|Docker Solved a Key Problem|
Since the inception of our service, we have been using a single container that contained a set of language environments and binary packages – Ruby, Python, PHP, Java, .NET, and the other languages we support as well as code libraries such as ImageMagick, SoX, and others.
This container (and the strategy behind it) was showing signs of aging with things like Ruby 1.9.1, Node 0.8, Mono 2, and other older language versions in the default stack. As time went on, this problem obviously got worse as people started using newer things and then were forced to change their worker code to work with older versions of their languages.
Limited to a Single LXC Container...IronWorker uses LXC containers to isolate resources and provide secure run-time task environments. LXC works great as a run-time component but was falling short when it came to creating and loading environments within the runners we use to process tasks. We were at an impasse when it came to creating the runtime environments. On the one hand, we couldn’t just update versions in the existing container or else we'd risk breaking a fair number of the million-plus tasks that run each day. (We tried that once way back at the onset of the service and it wasn't pretty.)
We also couldn't keep different LXC containers around with various language versions as they contained full copies of the operating system and libraries (which means they would clock in at ~2 GB per image). This might actually work fine in a typical PaaS environment like Heroku where the processes run indefinitely and you could just get the right container before starting up the process. In this type of situation, you could even have large custom images for each customer if you wanted without much worry, but IronWorker is a much different animal.
IronWorker is a large shared multi-tenant task processing system where users queue up jobs and those jobs run across thousands of processors. It can be used to offload tasks from the main response loop to run in the background, continually process transactions and event streams, run scheduled jobs, or perform concurrent processing across a large number of cores. The benefit is users get on-demand processing and very large concurrency without lifting a finger.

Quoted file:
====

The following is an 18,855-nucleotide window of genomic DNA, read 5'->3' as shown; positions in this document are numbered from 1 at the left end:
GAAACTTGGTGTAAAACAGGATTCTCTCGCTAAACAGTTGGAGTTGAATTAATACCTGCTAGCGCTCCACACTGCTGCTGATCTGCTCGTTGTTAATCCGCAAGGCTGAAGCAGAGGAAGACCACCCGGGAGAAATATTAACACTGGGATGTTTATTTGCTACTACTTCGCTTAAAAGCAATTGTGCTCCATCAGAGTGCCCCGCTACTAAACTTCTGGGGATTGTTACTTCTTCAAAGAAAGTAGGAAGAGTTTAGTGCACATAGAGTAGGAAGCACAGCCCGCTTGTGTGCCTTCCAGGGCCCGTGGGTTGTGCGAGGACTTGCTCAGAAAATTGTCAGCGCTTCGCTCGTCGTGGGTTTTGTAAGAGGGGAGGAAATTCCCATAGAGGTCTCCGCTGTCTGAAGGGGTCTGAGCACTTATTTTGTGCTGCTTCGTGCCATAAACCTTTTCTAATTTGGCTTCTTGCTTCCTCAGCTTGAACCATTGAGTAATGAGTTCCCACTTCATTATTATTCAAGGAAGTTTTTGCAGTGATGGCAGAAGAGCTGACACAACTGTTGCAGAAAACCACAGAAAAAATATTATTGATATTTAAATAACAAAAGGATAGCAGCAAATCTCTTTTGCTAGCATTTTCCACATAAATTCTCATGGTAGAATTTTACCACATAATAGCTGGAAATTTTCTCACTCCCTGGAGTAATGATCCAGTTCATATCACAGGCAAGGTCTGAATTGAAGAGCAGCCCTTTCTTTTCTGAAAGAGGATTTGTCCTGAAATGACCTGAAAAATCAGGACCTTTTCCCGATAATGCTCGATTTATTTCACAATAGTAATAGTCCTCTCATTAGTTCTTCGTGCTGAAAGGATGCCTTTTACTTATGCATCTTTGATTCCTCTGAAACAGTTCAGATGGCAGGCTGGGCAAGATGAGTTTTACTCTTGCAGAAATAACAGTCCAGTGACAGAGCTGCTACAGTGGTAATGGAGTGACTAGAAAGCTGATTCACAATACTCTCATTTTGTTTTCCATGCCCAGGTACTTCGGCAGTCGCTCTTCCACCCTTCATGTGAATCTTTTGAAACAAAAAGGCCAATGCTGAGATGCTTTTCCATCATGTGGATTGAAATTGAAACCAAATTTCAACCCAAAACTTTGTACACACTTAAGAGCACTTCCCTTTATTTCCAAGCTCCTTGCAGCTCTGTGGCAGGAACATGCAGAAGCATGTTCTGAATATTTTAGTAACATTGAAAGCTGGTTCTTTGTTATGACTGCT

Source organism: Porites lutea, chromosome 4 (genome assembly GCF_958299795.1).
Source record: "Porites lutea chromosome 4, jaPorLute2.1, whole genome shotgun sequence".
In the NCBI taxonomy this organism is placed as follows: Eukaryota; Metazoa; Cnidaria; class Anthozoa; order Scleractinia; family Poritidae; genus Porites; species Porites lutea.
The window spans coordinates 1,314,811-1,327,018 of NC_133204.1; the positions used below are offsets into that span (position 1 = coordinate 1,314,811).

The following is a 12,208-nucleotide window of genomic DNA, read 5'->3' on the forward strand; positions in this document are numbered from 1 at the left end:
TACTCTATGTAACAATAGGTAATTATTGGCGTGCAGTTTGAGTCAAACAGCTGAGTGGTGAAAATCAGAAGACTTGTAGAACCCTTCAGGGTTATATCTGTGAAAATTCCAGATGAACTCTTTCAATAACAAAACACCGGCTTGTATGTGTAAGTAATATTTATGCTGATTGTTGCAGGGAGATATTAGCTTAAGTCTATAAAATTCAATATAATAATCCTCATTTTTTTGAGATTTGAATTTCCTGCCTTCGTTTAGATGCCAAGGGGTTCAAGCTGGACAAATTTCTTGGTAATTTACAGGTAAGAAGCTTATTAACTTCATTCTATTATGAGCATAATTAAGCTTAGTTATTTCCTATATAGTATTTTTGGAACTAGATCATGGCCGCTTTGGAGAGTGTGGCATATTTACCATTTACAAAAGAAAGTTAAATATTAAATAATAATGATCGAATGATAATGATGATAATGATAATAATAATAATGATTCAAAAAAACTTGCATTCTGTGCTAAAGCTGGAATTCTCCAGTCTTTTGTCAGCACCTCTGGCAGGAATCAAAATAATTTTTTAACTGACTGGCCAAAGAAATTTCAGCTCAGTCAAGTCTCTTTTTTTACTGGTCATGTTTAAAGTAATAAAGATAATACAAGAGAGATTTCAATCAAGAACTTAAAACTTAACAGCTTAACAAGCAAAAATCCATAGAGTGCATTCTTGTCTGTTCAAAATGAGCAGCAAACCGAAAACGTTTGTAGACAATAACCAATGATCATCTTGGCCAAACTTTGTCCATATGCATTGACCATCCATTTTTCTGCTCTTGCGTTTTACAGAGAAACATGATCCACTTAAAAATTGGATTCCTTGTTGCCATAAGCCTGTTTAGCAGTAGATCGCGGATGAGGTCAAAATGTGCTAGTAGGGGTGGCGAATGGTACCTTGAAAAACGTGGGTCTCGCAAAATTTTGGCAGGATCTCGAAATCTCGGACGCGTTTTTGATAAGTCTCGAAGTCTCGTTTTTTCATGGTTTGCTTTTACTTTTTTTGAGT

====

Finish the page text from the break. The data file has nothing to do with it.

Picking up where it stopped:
Under the hood, the service works by taking a task from a set of queues, installing a run-time environment within a particular VM, downloading the task code, and then running the process. The nature of the service means that all machines are used by all customers, all the time. We don’t devote a machine to particular applications or accounts for an extended period of time. The jobs are typically short lived, some running for just a few seconds or minutes and with a maximum timeout of 60 minutes.
LXC did the job to a point but we kept asking ourselves, how can we update or add to our existing container while keeping things backwards compatible and not using an insane amount of disk space. Our options seemed pretty limited and so we kept putting off a decision.
... And Then Came DockerWe had heard about Docker over a year ago. We help organize the GoSF meetup group and Solomon Hykes, the creator of Docker, came to a meetup in March 2013 and gave a demo of his new project Docker, which happens to be written in Go. In fact, he released it to the public that day so it was the first time anyone had really seen it.
The demo was great and the 100+ developers in the audience were impressed with what he and his team had built. (And in the same stroke, as evidenced by one of his comment threads, Solomon started a new development methodology called Shame Driven Development.)
Alas, it was too early back then – we’re talking Day 1 early – so the project wasn’t exactly production ready but it did get the juices flowing.
|Solomon Hykes and Travis Reeder hacking|
at the OpenStack Summit in 2013.
I started playing with Docker and Solomon helped me wrap my head around what it can do and how it worked. You could tell right off it was not only a cool project but it also was addressing a difficult problem in a well-designed way. It didn't hurt, from my point of view at least, that it was new, written in Go, and didn't have a huge amount of technical debt.